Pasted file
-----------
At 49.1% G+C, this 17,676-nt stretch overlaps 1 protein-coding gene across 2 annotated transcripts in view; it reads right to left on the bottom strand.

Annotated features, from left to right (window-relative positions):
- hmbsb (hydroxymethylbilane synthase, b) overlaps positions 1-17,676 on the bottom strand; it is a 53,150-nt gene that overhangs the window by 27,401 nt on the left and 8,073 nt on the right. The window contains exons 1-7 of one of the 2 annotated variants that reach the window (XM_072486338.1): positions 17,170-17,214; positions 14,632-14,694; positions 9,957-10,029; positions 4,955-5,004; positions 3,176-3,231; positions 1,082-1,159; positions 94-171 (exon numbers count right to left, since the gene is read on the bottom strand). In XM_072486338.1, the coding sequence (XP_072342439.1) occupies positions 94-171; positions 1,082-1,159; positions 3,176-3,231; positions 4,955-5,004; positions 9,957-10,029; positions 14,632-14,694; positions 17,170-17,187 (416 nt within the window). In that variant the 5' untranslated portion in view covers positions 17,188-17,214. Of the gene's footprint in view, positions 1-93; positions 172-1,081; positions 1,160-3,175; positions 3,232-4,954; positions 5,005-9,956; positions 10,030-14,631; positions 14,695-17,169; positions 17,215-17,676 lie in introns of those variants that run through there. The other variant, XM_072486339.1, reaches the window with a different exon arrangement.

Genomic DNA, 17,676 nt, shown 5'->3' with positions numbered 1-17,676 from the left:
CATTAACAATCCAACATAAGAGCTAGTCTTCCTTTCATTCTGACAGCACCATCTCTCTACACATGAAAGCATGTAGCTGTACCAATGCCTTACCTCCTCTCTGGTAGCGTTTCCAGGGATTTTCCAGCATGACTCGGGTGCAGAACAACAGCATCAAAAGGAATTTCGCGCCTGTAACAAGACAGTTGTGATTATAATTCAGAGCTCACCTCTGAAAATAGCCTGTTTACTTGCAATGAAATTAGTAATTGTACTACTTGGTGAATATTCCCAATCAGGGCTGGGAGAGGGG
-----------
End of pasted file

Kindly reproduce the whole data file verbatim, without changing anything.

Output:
At 49.1% G+C, this 17,676-nt stretch overlaps 1 protein-coding gene across 2 annotated transcripts in view; it reads right to left on the bottom strand.

Annotated features, from left to right (window-relative positions):
- hmbsb (hydroxymethylbilane synthase, b) overlaps positions 1-17,676 on the bottom strand; it is a 53,150-nt gene that overhangs the window by 27,401 nt on the left and 8,073 nt on the right. The window contains exons 1-7 of one of the 2 annotated variants that reach the window (XM_072486338.1): positions 17,170-17,214; positions 14,632-14,694; positions 9,957-10,029; positions 4,955-5,004; positions 3,176-3,231; positions 1,082-1,159; positions 94-171 (exon numbers count right to left, since the gene is read on the bottom strand). In XM_072486338.1, the coding sequence (XP_072342439.1) occupies positions 94-171; positions 1,082-1,159; positions 3,176-3,231; positions 4,955-5,004; positions 9,957-10,029; positions 14,632-14,694; positions 17,170-17,187 (416 nt within the window). In that variant the 5' untranslated portion in view covers positions 17,188-17,214. Of the gene's footprint in view, positions 1-93; positions 172-1,081; positions 1,160-3,175; positions 3,232-4,954; positions 5,005-9,956; positions 10,030-14,631; positions 14,695-17,169; positions 17,215-17,676 lie in introns of those variants that run through there. The other variant, XM_072486339.1, reaches the window with a different exon arrangement.

Genomic DNA, 17,676 nt, shown 5'->3' with positions numbered 1-17,676 from the left:
CATTAACAATCCAACATAAGAGCTAGTCTTCCTTTCATTCTGACAGCACCATCTCTCTACACATGAAAGCATGTAGCTGTACCAATGCCTTACCTCCTCTCTGGTAGCGTTTCCAGGGATTTTCCAGCATGACTCGGGTGCAGAACAACAGCATCAAAAGGAATTTCGCGCCTGTAACAAGACAGTTGTGATTATAATTCAGAGCTCACCTCTGAAAATAGCCTGTTTACTTGCAATGAAATTAGTAATTGTACTACTTGGTGAATATTCCCAATCAGGGCTGGGAGAGGGG